because the array seemed to disappear as time passed Part 2: Before shown grid, ppts told a particular tone will follow the grid and this will be the row in which they will recall (high tone = top row, medium tone = middle row, low tone = bottom row) The tone was presented at the same time the letters were shown (remember the grid was

shown for less than 1 sec!) This allows ppts to focus enough to take in the specific row Sperling found that as long as the tone was sounded within a quarter of a second of the flash, ppts could report 3 out of 4 items on the row indicated Because the row selected was random, it assumes the ppts would be able to recall 75% of the total What does this mean??

In one ear and out the other The capacity is large However, the duration is small. Echoic memory (2 seconds) lasts longer than Iconic memory in the sensory register (0.5 seconds) Different sensory stores have different capacities and there is some evidence that duration decreases with age The short duration of SM makes it difficult to test. As soon

as a person starts writing, the memory trace has faded Task 2 140 characters or less 1. Describe the procedure of Sperling (1960) 2. Describe the findings of Sperling (1960) Important : Please

ensure to include all the important information Evaluation of Sperling (1960) One weakness of the study is that it was conducted in a laboratory environment. This means there were high levels of control. Due to the artificial nature of the study, the results lack ecological validity.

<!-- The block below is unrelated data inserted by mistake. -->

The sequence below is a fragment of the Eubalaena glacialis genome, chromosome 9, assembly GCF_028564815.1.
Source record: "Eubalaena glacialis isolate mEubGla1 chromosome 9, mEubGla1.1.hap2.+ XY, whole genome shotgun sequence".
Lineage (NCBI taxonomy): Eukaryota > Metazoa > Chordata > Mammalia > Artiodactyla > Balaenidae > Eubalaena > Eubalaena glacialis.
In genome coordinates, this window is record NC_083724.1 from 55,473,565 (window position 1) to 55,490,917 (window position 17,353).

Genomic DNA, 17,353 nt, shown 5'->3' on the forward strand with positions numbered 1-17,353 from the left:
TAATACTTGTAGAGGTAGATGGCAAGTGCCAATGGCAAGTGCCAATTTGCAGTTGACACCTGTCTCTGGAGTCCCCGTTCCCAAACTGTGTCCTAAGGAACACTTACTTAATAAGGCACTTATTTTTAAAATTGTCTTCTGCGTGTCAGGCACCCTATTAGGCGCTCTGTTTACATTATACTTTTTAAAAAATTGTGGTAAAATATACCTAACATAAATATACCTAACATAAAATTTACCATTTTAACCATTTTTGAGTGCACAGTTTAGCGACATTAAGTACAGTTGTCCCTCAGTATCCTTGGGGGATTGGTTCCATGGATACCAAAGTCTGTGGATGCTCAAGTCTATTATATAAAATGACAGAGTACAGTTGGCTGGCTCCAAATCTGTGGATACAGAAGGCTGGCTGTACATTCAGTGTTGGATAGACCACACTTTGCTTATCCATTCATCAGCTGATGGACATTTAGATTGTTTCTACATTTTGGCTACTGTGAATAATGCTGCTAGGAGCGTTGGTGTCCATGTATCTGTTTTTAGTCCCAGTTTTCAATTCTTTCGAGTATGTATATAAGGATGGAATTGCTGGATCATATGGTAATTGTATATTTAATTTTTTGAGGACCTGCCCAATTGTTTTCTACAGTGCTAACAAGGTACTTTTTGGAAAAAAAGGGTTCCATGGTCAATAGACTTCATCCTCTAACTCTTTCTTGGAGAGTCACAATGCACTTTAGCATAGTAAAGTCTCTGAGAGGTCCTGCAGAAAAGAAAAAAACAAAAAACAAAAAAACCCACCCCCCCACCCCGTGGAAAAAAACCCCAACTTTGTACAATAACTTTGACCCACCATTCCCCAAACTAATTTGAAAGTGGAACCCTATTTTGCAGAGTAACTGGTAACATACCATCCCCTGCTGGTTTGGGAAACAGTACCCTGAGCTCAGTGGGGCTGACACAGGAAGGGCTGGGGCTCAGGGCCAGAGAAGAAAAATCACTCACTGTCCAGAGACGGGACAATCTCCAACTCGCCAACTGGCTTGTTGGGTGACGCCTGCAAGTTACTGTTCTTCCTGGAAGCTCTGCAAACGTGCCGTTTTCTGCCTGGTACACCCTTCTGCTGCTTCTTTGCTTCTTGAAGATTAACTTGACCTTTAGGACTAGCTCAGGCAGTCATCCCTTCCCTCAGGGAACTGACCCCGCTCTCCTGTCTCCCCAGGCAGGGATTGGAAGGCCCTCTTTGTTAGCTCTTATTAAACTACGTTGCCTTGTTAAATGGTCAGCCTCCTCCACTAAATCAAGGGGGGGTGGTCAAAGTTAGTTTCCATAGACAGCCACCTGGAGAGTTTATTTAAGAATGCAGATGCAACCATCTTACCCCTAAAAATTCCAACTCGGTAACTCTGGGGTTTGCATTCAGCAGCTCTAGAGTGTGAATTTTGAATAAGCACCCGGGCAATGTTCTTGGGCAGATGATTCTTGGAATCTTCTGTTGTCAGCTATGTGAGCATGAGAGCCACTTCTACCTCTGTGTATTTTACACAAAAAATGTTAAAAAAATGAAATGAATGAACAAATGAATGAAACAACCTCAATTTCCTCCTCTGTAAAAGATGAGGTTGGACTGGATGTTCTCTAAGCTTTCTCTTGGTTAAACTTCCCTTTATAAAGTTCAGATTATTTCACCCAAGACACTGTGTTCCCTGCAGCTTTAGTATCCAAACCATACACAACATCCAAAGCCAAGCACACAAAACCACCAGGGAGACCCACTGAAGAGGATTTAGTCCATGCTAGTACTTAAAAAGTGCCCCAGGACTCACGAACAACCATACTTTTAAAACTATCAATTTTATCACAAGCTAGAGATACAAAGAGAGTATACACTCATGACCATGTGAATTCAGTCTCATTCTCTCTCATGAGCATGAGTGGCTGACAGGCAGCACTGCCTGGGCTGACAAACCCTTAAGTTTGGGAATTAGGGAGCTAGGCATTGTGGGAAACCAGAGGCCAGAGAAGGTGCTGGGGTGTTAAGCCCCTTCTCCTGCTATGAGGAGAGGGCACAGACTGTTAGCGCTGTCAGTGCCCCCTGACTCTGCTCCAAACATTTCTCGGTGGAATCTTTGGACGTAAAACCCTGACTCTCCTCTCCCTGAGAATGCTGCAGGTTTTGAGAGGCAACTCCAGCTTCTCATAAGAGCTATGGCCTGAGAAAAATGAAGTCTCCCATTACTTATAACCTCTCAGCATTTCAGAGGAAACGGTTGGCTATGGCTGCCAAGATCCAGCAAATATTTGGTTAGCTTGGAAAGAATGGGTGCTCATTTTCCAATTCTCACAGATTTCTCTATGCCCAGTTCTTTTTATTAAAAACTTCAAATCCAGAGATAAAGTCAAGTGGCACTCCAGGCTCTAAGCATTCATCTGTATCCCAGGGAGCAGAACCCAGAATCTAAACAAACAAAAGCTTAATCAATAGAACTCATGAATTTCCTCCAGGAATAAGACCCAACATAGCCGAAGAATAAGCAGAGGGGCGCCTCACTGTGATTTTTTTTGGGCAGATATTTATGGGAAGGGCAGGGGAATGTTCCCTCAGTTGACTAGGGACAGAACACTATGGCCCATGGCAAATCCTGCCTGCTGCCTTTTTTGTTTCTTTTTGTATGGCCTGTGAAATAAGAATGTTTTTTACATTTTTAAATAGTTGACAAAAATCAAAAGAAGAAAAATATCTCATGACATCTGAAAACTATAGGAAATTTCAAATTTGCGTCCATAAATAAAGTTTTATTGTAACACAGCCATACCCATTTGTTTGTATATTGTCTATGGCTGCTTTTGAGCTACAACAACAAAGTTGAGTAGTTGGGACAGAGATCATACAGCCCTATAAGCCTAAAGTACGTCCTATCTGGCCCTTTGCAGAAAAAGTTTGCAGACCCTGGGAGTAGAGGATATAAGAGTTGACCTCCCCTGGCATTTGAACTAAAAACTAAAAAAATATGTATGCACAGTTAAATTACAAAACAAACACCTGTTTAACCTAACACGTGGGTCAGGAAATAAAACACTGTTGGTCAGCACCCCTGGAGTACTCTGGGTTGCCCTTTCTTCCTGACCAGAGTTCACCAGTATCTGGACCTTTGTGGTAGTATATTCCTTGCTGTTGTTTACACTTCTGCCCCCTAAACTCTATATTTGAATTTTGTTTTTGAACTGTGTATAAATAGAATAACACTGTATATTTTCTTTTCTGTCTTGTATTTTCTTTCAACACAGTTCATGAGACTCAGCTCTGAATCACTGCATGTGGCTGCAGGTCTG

This means the findings cannot be generalised to a real life setting Evaluation of Sperling (1960) On the other hand, the artificial nature of the study allows the study to be replicated easily. In addition to this, the use of a laboratory environment allows for extraneous and independent variables to be controlled for. This allows for a cause and effect relationship to be established between the IV and the DV

Evaluation of Sperling (1960) One strength of the study was the use of repeated measures design. This meant each participant took part in each condition This eliminates participant characteristics from influencing results Evaluation of Sperling (1960) However, on the other hand, this allows for order effects. This is where the participants may become tired, bored or fed up by the second condition.

This may have worsened their performance. Additionally, this may have led to practice effects where the participants performance is enhanced as they have saw the letters before. Evaluation of Sperling (1960) Finally, this study falls short as it uses a random set of letters to test memory. The use of a random set of letters is uncommon in everyday life to remember. It lacks meaning to the participants. This is called mundane realism

Task 3: Jigsaw learning Part 1: Write as much as you know about your section Part 2: All the number 1s sit together and share all the information they know about their section (Same for 2s, 3s and 4s) Part 3: Go back to your normal seats and share your information with those around

you. For example, if you are a 1, share all your information